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Medical My 9 millimeter friend not for long I hope

  1. Dec 6, 2011 #1


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    I will keep this short, over a fairly long time period I have been having nausea that has grown in frequency and intensity over time. Pain accompanies this, not debilitating but enough to get your attention and interrupt normal life and lately has been much worse.

    CT scan shows a nine millimeter stone lodged in my right kidney. That is .35 inches. To give you some idea of how big that is check out this photo:

    http://img155.imageshack.us/img155/9656/9mmv.jpg [Broken]

    The worry and anxiety over what is wrong is over. The next step is to remove it as painlessly as possible. I know PF rules forbid medical advice and for good reason. What I would like to know (Jimmy Snyder comes to mind because I know you have had a number of kidney stones over the years) is what procedure did you decide on. What did you experience for pain, time to recover, etc... Lastly, if you had to do it again, would you choose the same procedure, or something that has come along that is better ?

    I will see urologist tomorrow to discuss what he recommends. It will be nice to feel healthy for a change. Thank God it wasn't something much worse. Not knowing what is wrong with you is not a good feeling, and in my case for such a long time, which I am sure many here have experienced first hand.

    Check out this video. The stone is like a dancing fool in the body, but not for long. Here is another video, youtube this time showing the whole setup.

    Another very good video, watch it break up the peppermint candy.

    Yl8Qy79aLk0&[/youtube] Rhody...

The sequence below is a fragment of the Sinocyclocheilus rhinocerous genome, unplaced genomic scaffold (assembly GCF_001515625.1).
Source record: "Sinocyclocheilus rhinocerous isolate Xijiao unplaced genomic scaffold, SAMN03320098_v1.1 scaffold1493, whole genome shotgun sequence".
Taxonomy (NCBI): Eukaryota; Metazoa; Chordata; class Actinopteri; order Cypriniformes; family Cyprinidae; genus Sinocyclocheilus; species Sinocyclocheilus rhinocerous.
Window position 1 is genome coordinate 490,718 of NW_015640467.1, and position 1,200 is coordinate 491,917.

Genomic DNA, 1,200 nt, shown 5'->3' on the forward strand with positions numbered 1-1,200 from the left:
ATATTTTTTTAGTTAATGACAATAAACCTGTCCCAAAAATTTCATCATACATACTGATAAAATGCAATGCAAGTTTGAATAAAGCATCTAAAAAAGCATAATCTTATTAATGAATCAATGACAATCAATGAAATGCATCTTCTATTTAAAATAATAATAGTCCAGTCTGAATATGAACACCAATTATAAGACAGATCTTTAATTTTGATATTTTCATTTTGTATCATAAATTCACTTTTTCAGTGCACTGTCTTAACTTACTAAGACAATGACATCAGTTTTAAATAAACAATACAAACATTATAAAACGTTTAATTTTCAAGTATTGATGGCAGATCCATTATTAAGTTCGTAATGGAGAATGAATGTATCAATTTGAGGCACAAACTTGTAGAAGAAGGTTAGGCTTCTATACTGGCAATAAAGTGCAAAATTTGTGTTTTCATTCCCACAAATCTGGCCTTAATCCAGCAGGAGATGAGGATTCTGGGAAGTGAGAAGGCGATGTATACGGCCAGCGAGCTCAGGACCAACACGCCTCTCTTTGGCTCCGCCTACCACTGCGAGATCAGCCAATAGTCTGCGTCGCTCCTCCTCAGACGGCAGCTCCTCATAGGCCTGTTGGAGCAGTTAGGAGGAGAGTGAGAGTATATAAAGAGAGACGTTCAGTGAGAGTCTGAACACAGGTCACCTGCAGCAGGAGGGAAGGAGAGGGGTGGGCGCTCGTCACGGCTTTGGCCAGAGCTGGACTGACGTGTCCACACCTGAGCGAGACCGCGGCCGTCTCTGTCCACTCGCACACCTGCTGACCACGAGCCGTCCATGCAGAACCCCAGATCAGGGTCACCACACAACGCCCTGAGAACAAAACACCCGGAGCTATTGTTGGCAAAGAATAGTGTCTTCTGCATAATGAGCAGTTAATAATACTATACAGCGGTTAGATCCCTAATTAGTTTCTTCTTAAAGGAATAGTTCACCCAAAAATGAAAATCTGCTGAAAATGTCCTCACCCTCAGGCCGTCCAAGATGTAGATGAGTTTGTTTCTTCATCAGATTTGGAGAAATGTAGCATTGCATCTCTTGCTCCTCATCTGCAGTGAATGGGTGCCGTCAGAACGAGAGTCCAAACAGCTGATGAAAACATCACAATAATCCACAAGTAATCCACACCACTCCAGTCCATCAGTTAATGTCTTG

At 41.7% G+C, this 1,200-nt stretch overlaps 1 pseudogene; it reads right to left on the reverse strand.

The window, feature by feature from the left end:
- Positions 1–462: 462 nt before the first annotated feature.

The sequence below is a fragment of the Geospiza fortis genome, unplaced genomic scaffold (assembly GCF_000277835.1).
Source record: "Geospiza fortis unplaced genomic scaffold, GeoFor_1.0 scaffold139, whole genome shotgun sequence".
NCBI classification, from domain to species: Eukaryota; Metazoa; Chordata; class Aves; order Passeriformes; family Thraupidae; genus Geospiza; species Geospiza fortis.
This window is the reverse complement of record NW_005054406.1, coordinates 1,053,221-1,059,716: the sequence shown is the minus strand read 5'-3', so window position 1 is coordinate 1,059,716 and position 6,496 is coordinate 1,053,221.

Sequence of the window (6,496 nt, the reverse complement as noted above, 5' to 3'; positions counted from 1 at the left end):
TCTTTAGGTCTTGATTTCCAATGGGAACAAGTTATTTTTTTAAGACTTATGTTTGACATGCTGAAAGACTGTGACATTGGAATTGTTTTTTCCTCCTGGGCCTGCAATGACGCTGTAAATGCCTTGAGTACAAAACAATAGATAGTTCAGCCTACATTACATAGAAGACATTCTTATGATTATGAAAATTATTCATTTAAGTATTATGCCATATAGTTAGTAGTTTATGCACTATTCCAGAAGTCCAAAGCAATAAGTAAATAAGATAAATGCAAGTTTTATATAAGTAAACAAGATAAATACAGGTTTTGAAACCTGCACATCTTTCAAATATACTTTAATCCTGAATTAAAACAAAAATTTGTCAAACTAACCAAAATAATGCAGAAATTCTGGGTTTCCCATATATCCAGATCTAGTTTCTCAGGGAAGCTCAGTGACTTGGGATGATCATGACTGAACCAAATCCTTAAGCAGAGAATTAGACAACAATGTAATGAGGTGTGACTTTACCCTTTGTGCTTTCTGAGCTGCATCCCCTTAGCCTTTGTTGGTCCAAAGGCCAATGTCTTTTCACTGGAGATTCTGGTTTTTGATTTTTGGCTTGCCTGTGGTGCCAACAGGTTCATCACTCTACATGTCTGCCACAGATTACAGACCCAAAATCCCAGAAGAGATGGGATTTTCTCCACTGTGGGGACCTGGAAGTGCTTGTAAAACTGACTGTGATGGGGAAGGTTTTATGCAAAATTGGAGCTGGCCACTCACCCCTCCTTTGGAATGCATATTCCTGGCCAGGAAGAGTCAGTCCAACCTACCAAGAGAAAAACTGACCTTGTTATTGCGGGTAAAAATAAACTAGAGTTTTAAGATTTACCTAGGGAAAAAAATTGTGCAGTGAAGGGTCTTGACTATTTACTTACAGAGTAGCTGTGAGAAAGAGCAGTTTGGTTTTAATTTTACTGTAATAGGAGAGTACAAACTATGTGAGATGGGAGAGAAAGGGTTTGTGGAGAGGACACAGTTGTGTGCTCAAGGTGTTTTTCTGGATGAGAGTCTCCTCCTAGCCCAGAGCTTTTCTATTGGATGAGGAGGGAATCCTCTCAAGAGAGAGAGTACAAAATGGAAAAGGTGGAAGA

Last edited by a moderator: May 5, 2017
  2. jcsd
  3. Dec 6, 2011 #2
    Some details are graphic, don't read this if you are squeemish.

    As you are aware, there is no way I can advise you. I can only relate my experiences with stones. I have never experienced nausea from the stones themselves. I used to take Percocet for pain and that does give me nausea as well as other unwelcome side effects. For that reason, I take Darvocet for pain now. Fortunately, although I have had great pain in the past, and continue to produce and pass stones on a regular basis. Not counting the gravel that I pass when I have a lithotripsy, I have passed about 50 stones give or take, and had 4 removed surgically. I rarely experience any pain anymore. I have never experienced pain associated with a stone in my kidneys. The pain is begins when the stones have migrated from the kidneys into the ureters. I doubt that anyone can pass a 9 mm stone naturally. I don't think it can fit in the ureter. My guess (I'm not a doctor, I don't even play one on TV) is that your stone while still in the kidney, is close enough to the opening into the ureter, that it blocks the passage of urine and that is what causes your pain.